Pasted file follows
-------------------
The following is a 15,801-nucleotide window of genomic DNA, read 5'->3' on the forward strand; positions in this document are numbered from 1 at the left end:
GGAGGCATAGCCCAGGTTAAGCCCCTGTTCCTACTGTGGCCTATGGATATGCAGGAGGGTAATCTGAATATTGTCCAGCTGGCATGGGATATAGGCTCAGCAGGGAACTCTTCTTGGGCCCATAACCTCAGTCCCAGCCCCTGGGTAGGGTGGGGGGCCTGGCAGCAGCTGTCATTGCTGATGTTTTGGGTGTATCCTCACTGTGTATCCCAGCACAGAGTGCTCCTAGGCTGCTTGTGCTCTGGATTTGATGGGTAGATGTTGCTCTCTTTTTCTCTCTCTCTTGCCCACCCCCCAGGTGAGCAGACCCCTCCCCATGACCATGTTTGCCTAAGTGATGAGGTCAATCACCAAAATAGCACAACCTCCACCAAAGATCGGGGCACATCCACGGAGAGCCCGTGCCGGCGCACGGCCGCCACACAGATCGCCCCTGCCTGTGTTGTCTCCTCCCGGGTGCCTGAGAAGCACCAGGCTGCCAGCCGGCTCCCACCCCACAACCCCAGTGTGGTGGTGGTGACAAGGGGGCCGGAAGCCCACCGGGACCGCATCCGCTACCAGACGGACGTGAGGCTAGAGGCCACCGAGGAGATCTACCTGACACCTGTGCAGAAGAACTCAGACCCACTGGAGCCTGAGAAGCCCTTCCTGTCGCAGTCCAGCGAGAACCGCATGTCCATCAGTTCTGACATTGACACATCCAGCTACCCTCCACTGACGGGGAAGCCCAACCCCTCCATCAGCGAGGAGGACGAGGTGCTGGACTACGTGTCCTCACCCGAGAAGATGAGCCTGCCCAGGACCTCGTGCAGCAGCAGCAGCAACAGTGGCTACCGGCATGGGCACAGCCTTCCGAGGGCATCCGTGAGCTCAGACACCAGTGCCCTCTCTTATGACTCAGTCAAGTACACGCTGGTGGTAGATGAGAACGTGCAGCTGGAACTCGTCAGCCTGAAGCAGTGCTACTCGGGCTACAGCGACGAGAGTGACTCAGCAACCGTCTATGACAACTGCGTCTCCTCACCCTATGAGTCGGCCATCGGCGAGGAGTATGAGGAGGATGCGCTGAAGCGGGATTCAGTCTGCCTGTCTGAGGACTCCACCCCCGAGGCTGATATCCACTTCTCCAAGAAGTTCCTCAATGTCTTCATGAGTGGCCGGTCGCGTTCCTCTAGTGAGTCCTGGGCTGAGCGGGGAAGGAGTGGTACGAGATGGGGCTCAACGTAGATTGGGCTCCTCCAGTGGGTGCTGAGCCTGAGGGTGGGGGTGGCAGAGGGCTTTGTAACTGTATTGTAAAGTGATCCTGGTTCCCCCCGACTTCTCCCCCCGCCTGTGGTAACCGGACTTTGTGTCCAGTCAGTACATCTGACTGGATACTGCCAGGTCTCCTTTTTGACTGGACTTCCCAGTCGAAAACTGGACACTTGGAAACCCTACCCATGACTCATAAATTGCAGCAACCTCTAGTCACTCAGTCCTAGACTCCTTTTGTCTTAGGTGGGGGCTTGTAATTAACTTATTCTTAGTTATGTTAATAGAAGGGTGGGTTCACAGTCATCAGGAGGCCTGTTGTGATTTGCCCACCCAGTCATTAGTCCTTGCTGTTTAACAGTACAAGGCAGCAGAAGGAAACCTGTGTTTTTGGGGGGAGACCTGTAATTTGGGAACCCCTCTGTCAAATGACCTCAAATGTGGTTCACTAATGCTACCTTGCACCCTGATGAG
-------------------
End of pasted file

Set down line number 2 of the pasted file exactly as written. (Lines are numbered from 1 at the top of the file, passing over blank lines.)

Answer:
GGAGGCATAGCCCAGGTTAAGCCCCTGTTCCTACTGTGGCCTATGGATATGCAGGAGGGTAATCTGAATATTGTCCAGCTGGCATGGGATATAGGCTCAGCAGGGAACTCTTCTTGGGCCCATAACCTCAGTCCCAGCCCCTGGGTAGGGTGGGGGGCCTGGCAGCAGCTGTCATTGCTGATGTTTTGGGTGTATCCTCACTGTGTATCCCAGCACAGAGTGCTCCTAGGCTGCTTGTGCTCTGGATTTGATGGGTAGATGTTGCTCTCTTTTTCTCTCTCTCTTGCCCACCCCCCAGGTGAGCAGACCCCTCCCCATGACCATGTTTGCCTAAGTGATGAGGTCAATCACCAAAATAGCACAACCTCCACCAAAGATCGGGGCACATCCACGGAGAGCCCGTGCCGGCGCACGGCCGCCACACAGATCGCCCCTGCCTGTGTTGTCTCCTCCCGGGTGCCTGAGAAGCACCAGGCTGCCAGCCGGCTCCCACCCCACAACCCCAGTGTGGTGGTGGTGACAAGGGGGCCGGAAGCCCACCGGGACCGCATCCGCTACCAGACGGACGTGAGGCTAGAGGCCACCGAGGAGATCTACCTGACACCTGTGCAGAAGAACTCAGACCCACTGGAGCCTGAGAAGCCCTTCCTGTCGCAGTCCAGCGAGAACCGCATGTCCATCAGTTCTGACATTGACACATCCAGCTACCCTCCACTGACGGGGAAGCCCAACCCCTCCATCAGCGAGGAGGACGAGGTGCTGGACTACGTGTCCTCACCCGAGAAGATGAGCCTGCCCAGGACCTCGTGCAGCAGCAGCAGCAACAGTGGCTACCGGCATGGGCACAGCCTTCCGAGGGCATCCGTGAGCTCAGACACCAGTGCCCTCTCTTATGACTCAGTCAAGTACACGCTGGTGGTAGATGAGAACGTGCAGCTGGAACTCGTCAGCCTGAAGCAGTGCTACTCGGGCTACAGCGACGAGAGTGACTCAGCAACCGTCTATGACAACTGCGTCTCCTCACCCTATGAGTCGGCCATCGGCGAGGAGTATGAGGAGGATGCGCTGAAGCGGGATTCAGTCTGCCTGTCTGAGGACTCCACCCCCGAGGCTGATATCCACTTCTCCAAGAAGTTCCTCAATGTCTTCATGAGTGGCCGGTCGCGTTCCTCTAGTGAGTCCTGGGCTGAGCGGGGAAGGAGTGGTACGAGATGGGGCTCAACGTAGATTGGGCTCCTCCAGTGGGTGCTGAGCCTGAGGGTGGGGGTGGCAGAGGGCTTTGTAACTGTATTGTAAAGTGATCCTGGTTCCCCCCGACTTCTCCCCCCGCCTGTGGTAACCGGACTTTGTGTCCAGTCAGTACATCTGACTGGATACTGCCAGGTCTCCTTTTTGACTGGACTTCCCAGTCGAAAACTGGACACTTGGAAACCCTACCCATGACTCATAAATTGCAGCAACCTCTAGTCACTCAGTCCTAGACTCCTTTTGTCTTAGGTGGGGGCTTGTAATTAACTTATTCTTAGTTATGTTAATAGAAGGGTGGGTTCACAGTCATCAGGAGGCCTGTTGTGATTTGCCCACCCAGTCATTAGTCCTTGCTGTTTAACAGTACAAGGCAGCAGAAGGAAACCTGTGTTTTTGGGGGGAGACCTGTAATTTGGGAACCCCTCTGTCAAATGACCTCAAATGTGGTTCACTAATGCTACCTTGCACCCTGATGAG